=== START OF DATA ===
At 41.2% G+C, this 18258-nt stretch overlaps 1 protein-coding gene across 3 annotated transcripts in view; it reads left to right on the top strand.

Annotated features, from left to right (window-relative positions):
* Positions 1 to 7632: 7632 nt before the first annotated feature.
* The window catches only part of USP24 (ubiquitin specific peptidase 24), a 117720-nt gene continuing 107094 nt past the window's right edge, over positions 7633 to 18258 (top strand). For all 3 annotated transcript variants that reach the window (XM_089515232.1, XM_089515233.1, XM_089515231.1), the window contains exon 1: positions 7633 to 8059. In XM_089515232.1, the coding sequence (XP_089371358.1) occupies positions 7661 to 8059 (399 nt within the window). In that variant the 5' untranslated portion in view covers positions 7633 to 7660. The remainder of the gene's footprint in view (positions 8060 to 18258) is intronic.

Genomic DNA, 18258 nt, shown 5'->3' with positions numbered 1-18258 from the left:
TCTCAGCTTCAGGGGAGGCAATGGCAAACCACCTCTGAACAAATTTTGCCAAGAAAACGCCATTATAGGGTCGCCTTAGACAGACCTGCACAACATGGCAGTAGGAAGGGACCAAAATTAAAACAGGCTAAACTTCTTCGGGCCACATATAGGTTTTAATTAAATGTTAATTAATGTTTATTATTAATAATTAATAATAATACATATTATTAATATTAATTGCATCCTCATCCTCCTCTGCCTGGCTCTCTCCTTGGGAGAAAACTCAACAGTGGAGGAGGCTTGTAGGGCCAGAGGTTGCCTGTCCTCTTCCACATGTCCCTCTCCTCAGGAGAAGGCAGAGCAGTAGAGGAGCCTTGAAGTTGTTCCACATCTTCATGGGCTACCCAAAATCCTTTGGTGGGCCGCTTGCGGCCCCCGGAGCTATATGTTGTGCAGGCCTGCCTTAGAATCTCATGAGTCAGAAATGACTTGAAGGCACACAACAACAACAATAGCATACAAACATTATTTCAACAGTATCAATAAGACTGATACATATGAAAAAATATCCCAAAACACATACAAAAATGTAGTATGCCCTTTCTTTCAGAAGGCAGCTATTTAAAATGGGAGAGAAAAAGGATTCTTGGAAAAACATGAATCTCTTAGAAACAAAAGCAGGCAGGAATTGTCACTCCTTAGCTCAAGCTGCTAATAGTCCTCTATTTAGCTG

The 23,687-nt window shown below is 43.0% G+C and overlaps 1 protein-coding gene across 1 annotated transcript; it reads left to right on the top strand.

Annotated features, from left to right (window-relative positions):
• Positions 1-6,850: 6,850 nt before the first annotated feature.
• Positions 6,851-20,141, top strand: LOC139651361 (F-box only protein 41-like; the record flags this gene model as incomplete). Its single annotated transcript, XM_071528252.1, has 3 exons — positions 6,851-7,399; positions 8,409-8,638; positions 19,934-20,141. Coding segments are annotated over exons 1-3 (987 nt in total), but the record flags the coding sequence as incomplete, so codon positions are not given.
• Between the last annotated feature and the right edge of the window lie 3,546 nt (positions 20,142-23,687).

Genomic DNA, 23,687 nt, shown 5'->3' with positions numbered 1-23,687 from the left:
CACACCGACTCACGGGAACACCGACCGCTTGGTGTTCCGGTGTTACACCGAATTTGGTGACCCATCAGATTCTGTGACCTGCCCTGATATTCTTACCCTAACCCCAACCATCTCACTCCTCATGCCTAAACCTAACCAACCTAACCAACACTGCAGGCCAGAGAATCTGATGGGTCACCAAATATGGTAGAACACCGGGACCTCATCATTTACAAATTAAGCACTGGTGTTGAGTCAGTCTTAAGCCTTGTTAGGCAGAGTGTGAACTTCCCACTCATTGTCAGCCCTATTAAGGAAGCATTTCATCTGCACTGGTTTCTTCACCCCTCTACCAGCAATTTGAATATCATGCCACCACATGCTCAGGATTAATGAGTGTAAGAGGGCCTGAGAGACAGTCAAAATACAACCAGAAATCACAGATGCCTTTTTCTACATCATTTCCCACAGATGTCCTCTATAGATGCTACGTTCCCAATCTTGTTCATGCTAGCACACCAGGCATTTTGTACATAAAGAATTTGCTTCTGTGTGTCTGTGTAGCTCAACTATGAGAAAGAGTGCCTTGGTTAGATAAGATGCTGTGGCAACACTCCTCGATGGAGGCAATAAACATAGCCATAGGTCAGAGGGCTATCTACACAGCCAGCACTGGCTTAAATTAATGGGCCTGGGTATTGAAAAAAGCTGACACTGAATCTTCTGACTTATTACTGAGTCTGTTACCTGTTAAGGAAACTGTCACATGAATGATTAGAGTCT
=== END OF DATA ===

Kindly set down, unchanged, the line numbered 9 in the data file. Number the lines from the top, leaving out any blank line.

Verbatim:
• Positions 1-6,850: 6,850 nt before the first annotated feature.